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What you need to know about COVID-19: October 23, 2020
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Last week I wrote in this space about corticosteroids and COVID-19 , but the real point was to mark the arrival of a new epoch of the pandemic. For the first time doctors performing high-grade traditional medical studies found out that something seemed to work, rather than that something didn’t. The side of the path behind us is already littered with terrific theories of what ought to help patients recover from COVID-19. On Monday a paper published in the Lancet warned that the antibiotic azithromycin may be destined for the ditch.
When doctors were essentially trying to spitball an approach to COVID-19 that could be used immediately — involving safe, existing, well-understood, preferably venerable drugs in mass production — many of them settled on a twin attack involving two mutually compatible drugs that fit the bill. These were hydroxychloroquine and azithromycin.
It already seems strange that the first weapons immediately to hand in fighting a new viral disease would be an antimalarial and an antibiotic (i.e., a killer of bacteria rather than viruses), but there were decent reasons to think either or both might be effective. In “in vitro” lab studies, azithromycin does seem to squash some kinds of viruses, and it was quickly confirmed that our friend SARS-CoV-2 is one of these. In general it also has desirable effects on the immune system and seems to be good for the lungs.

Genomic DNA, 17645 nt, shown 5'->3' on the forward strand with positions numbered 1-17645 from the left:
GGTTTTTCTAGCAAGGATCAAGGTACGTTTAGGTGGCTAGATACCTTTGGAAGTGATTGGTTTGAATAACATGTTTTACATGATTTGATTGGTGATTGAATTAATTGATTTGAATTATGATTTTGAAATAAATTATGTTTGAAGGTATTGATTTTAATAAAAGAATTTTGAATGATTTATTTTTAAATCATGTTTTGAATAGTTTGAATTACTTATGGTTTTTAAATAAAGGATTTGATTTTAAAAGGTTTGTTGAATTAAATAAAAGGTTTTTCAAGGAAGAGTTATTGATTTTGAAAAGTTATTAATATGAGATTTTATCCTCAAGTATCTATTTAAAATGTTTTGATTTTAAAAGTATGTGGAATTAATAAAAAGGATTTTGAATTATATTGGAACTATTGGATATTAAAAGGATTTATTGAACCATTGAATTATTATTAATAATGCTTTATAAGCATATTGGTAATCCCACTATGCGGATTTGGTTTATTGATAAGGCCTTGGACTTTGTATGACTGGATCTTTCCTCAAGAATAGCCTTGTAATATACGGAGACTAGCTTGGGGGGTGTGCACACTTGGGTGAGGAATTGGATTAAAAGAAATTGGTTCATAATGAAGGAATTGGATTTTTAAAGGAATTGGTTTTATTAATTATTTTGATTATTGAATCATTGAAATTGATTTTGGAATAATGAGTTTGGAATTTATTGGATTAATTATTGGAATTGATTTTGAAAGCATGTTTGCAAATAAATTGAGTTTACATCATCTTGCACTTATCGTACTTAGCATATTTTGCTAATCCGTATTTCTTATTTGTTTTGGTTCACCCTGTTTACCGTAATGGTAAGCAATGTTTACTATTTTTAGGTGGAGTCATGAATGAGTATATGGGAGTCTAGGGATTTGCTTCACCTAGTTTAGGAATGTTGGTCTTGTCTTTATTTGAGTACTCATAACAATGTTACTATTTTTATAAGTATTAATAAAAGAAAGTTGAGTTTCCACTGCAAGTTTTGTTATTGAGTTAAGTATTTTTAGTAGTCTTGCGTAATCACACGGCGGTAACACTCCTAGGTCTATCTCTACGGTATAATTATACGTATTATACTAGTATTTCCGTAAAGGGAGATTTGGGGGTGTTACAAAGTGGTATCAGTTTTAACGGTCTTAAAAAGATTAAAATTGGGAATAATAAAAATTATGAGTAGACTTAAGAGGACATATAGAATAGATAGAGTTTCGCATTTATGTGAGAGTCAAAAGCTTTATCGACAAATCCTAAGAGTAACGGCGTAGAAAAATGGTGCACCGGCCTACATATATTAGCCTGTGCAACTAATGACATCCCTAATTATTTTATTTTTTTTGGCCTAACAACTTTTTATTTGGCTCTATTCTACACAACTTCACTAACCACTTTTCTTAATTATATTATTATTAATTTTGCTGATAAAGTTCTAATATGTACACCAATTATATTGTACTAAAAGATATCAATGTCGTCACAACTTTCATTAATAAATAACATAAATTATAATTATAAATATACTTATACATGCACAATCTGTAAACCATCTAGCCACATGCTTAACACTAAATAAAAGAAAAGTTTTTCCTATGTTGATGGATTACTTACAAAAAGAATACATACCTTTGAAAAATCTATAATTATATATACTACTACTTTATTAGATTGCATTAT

It was hydroxychloroquine that attracted the attention of researchers first, partly for weird political reasons that the future will have trouble understanding, and it hasn’t had a good run. After plenty of study, no evidence has emerged that it helps anybody in a scientifically observable or reproducible way. A large Brazilian group did one of the initial hydroxychloroquine studies that came up with a negative result, and they realized that the other half of the drug tandem had been under-researched, so they arranged a proper randomized trial with a control group and careful operator blinding, focusing this time on azithromycin instead of its yokemate.
There’s a problem with the study, in that everybody in it was still receiving hydrochloroquine for lack of a superior standard of care. As an accompanying editorial in the Lancet notes, it now seems “unlikely that hydroxychloroquine has any effect on disease progression,” but its use might still, in principle, be interfering with the effect of azithromycin. The antibiotic probably won’t be abandoned outright for COVID-19 patients, since it is pretty safe and inexpensive, but the researchers couldn’t find any benefit. And doctors are discouraged, even now, from building up population resistance to useful antibiotics by handing them out like Tic Tacs. So azithromycin as a weapon against COVID-19 may be about to zoom from A to Z.
Copyright Postmedia Network Inc., 2020